The late Nobel Peace Prize laureate Archbishop Desmond Tutu was remembered Sunday as an exceptional spiritual leader who, in spite of his celebrity status, was always very humble.
The Cathedral of St. James and the South African Consulate General in Toronto organized the memorial service to commemorate the life of Tutu, who died last December at 90 after battling poor health for several years.
Rev. Michael Battle — who flew in from New York for the service — lived with Tutu for two years in the early ’90s, serving as his chaplain while writing his PhD dissertation on the archbishop’s theology.
“Most celebrities, you fall in love with them and you are attracted to them because of what they can do in public, and often times when you meet them behind the scenes you’re disappointed with their integrity or their lack of discipline or their character,” said Battle, who is director of the Desmond Tutu Center General Theological Seminary in New York.
“It’s really the opposite with the Archbishop Tutu … because in public he’s tremendous, but in private he is a man of deep prayer. He prays probably about six times a day when I was with him as a chaplain.”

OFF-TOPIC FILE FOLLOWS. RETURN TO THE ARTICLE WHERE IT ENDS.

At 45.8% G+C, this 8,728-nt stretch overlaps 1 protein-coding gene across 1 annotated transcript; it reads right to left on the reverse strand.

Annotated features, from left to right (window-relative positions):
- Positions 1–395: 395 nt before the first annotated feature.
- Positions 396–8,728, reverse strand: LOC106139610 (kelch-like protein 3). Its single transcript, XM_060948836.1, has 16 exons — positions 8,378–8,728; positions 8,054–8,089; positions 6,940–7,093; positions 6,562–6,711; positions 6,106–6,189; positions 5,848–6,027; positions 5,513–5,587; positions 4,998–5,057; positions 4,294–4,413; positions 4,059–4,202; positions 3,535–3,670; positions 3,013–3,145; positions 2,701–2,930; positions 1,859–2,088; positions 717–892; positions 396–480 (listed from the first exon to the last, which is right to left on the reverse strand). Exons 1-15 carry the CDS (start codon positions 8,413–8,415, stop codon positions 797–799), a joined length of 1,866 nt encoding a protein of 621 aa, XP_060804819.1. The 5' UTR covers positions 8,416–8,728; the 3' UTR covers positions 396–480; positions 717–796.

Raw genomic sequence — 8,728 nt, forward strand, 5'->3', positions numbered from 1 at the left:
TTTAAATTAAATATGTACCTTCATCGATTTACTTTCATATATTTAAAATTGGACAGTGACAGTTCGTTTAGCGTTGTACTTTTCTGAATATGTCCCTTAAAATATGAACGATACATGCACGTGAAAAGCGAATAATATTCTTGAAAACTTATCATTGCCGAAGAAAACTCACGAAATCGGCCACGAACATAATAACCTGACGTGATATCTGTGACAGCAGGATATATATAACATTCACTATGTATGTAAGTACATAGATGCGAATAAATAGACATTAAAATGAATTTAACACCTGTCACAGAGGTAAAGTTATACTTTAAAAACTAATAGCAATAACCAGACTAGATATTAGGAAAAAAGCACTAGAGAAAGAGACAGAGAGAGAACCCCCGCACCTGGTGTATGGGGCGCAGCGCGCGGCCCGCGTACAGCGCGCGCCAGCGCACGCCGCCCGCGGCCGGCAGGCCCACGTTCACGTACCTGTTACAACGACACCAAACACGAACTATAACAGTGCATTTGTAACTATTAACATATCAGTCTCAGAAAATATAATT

He described Tutu as a man of “deep integrity and authenticity.”
Tutu was known for his work as an anti-apartheid and human rights activist in South Africa as well as for his religious roles.
Tutu, who visited Toronto in 1986, was the first Black bishop of Johannesburg, from 1985 to 1986, and then served as archbishop of Cape Town from 1986 to 1996.
He worked alongside anti-apartheid figure Nelson Mandela after his release from prison in 1990, leading negotiations to end apartheid in the country and introduce a multi-racial democracy. Mandela, who later became president of South Africa, chose Tutu to lead the country’s Truth and Reconciliation Commission, which uncovered the abuses of the apartheid system.
Battle, who delivered the homily at the memorial service, says he hopes younger generations will know who Archbishop Tutu was.
“He’s a man of deep faith and spirituality and never sought the limelight,” he said.
‘A global icon’
Rieaz Shaik, High Commissioner of the Republic of South Africa to Canada, said Tutu was “a global icon” who “made a remarkable contribution to global peace and to global reconciliation.”
Shaik remembered Tutu as someone who dealt with “very difficult, weighty matters, with much passion and humour.
“His humour was something that made our suffering lighter, and he could cause us to laugh about our suffering. He could cause the oppressors of South Africa to laugh at their oppression and I think that is something I would always remember him for.”
Singer Jackie Richardson, who attended Tutu’s memorial, marvelled at how Tutu stepped in for Mandela as an apartheid leader when Mandela was imprisoned — and then stepped right back out when he was released.
“What does that say about a man? It just gives me goose bumps just to even think about that character,” she said.